Loewe is known for intricate, intimate work with leather - something which, while fully appreciated at close range, could not possibly be comprehended from a seat in the gods.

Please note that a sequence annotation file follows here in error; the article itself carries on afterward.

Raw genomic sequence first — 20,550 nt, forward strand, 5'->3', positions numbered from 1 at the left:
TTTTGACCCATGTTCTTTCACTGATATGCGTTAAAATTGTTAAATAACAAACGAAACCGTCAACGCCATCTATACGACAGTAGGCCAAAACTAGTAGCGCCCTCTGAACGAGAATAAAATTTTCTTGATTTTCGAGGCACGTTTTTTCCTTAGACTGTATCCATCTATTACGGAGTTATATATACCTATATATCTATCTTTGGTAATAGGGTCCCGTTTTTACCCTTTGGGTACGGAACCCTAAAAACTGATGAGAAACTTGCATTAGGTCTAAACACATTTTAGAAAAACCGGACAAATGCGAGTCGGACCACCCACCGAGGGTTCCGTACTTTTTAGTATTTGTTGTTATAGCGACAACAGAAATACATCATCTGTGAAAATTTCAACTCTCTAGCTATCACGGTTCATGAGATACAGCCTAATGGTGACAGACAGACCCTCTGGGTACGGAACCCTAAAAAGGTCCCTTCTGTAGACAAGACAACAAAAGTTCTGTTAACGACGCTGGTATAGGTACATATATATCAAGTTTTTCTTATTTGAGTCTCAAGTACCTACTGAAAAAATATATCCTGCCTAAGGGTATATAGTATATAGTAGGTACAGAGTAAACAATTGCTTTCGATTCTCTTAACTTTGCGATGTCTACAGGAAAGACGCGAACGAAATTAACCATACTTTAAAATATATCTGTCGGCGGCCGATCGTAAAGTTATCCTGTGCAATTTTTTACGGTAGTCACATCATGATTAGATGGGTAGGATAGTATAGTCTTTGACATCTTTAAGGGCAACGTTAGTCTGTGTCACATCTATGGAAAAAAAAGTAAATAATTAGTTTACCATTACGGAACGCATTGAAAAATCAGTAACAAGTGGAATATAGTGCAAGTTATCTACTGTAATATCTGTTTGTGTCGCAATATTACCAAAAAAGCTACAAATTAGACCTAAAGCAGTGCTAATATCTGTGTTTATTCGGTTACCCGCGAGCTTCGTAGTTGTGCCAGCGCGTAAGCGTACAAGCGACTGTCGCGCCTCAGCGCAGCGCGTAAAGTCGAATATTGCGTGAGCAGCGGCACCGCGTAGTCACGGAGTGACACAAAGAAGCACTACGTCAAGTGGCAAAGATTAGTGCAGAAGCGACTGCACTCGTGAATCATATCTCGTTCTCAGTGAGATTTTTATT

To show, or not to show, that is the true question - for this season, at least. London lead the pack with a roster of presentations that required its own schedule; Milan followed with a high-profile static launch for Versace's revived Versus line; while New York was the latest to showcase video after video as alternative to flashy catwalk theatrics. In Paris, Loewe was the big name moving away from the catwalk - although, rather than turning its back per se, Loewe chose to step down. Instead of presenting on a catwalk sidelined with infamously hierarchical seating, Loewe showed their S/S 2010 collection via a clutch of micro-shows to an audience that thronged to within inches of the clothes. Ultimately, did this benefit the designer Stuart Vevers' vision? The answer is yes. Loewe is known for intricate, intimate work with leather - something which, while fully appreciated at close range, could not possibly be comprehended from a seat in the gods. How then to showcase Loewe's inimitable technique en masse? Allow the audience to bury their faces (metaphorically) in Vevers' laser-cut leather, printed suede shirt-dresses and wicked way with a butter-soft calfskin pencil skirt. The clothes were classic Loewe - exquisite skins, expertly worked and pepped up with next season's sports details. Flashes of bright orange popped on soft camel and butterscotch suede outerwear, while climbing-rope snaked around waists and through eyelets in a cognac leather sack-dress. Vevers stated, after the second of four shows, that the aim was to create leather clothing for summer. Hence the powermesh and silk-fine suede dresses, sliced short and full, and cut away at the back, and that standout laser-cut kid, frothing in layers to merge leather and lace, or running up and down the edge of skins to fetter the seams on a taut little skirt. Every seam, every line, was perfect - thus Vevers' willingness to expose the intricacies of this workmanship to scrutiny, perhaps. This kind of show isn't for everyone. For Loewe, it's a knockout success.